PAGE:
10 Hottest New Restaurants in San Francisco

By Virginia Miller
October 13, 2014
By Virginia Miller  |  October 13, 2014
Photo by: Virginia Miller

It's been another fine season of new restaurant openings with a wide range of notable newcomers. From a ticketing-system communal dinner to an idyllic, Parisian-inspired cafe from one of the country's great sommeliers, here are 10 of the most exciting openings of recent weeks.

  • Photo by: Virginia Miller

    Lazy Bear

    Why It's Hot: Its initial opening weeks sold out immediately from their unique ticketing system akin to Alinea and Next in Chicago. Lawyer-turned-chef David Barzelay launched his underground pop-up, Lazy Bear, hosting imaginative tasting-menu dinners that gained a huge cult following (and had long waiting lists). He takes it to the next level in his new brick-and-mortar location in the Mission's former Hi Lo space, which opened at the end of September. Start upstairs with punch cocktails and fine-dining-quality bites in the midcentury-meets-modern loft, then head downstairs to two long communal tables for a unique, shared dining experience.
    Must-Order: It's an ever-changing prix fixe menu of 12-18 courses at $120 per person, with the bread course one of the many highlights (a sample dinner experience here).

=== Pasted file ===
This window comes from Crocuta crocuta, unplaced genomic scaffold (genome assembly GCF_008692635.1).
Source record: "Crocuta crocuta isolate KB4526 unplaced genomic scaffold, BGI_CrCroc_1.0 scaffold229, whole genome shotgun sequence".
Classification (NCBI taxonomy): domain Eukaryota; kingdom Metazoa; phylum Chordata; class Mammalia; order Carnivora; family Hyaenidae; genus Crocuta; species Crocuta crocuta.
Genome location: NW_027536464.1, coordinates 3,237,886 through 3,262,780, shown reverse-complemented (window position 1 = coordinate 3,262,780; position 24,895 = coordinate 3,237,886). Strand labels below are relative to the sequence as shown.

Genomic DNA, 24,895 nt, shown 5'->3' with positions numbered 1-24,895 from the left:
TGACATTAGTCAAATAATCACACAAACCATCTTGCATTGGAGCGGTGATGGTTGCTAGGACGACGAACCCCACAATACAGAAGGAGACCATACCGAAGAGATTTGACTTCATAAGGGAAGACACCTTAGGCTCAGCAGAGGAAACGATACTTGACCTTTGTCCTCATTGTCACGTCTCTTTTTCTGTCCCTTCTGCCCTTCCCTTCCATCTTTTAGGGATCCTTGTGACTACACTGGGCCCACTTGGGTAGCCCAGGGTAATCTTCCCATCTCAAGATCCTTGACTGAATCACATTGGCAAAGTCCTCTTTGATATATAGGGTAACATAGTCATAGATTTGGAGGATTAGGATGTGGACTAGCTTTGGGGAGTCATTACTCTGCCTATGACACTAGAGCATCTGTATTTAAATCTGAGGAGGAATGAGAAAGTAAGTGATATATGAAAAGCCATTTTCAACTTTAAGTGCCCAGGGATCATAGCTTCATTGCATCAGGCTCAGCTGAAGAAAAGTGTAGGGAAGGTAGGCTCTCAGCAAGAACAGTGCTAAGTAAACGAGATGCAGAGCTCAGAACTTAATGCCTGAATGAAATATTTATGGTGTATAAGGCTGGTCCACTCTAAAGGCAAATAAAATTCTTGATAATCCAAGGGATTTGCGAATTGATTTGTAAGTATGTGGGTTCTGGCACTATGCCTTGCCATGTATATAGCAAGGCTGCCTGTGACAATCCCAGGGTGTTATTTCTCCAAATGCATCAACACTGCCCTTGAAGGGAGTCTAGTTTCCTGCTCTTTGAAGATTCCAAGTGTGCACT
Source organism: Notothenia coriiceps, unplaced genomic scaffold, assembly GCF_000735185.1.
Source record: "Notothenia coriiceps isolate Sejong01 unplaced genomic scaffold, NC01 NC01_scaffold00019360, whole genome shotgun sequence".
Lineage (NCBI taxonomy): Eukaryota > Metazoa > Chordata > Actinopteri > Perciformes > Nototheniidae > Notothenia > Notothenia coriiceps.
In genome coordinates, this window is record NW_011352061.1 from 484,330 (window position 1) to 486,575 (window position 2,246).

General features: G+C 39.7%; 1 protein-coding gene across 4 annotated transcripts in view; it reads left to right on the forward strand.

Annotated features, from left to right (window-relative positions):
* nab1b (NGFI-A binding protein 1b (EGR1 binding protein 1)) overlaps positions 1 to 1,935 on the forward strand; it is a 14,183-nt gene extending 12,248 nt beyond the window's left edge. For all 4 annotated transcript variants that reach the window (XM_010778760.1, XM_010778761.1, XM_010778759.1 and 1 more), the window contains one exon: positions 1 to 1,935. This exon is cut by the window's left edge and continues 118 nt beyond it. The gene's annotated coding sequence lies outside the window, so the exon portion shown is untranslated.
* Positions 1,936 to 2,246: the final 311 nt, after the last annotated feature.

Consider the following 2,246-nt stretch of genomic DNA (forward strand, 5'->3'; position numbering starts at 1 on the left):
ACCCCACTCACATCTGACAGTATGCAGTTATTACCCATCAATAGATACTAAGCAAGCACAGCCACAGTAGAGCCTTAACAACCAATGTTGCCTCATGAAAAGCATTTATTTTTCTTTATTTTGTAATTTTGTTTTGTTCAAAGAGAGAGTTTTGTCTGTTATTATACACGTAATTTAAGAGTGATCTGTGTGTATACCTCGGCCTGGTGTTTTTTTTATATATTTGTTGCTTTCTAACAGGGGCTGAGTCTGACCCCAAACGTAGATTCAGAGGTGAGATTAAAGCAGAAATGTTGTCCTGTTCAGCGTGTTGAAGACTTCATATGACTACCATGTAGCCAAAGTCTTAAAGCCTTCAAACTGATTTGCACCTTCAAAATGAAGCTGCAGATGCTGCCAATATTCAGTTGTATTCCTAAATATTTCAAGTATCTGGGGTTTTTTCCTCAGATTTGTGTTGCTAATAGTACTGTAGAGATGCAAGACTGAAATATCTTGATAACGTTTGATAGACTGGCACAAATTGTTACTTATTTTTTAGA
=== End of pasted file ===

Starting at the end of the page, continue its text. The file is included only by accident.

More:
Insider Tip: Tickets are nonrefundable (but transferable) and are released monthly — purchase tickets here.

    3416 19th St.; 415-874-9921

  • Photo by: Virginia Miller

    Les Clos

    Why It's Hot: Lucky SoMa workers and residents now have the idyllic, Parisian-inspired, all day wine bar/cafe/retail shop which opened late September. Multi-award-winning sommelier Mark Bright of neighboring Saison opened the kind of place he'd want to hang out in, the kind he felt was missing from the neighborhood. He brought on Saison cohorts Chef Shawn Gawle (Saison's pastry chef) and Cellar Master/Sommelier Cara Patricia Higgins to oversee the kitchen and for-purchase wine list respectively.
    Must-Order: Frisée aux lardons ($8/12) salad, perfect French omelet ($12), croque monsieur ($12) on a croissant.
    Insider Tip: Order a glass of fantastic Txomin Etxaniz rosé, crisp and lively with a welcome hint of funk, or a superb red Burgundy, a 2011 T&P Matrot Bourgone Rouge that exemplifies affordable Burgundian Pinot Noir at its best.

    234 Townsend St., 415-795-1422

  • Photo by: Virginia Miller

    Urchin Bistrot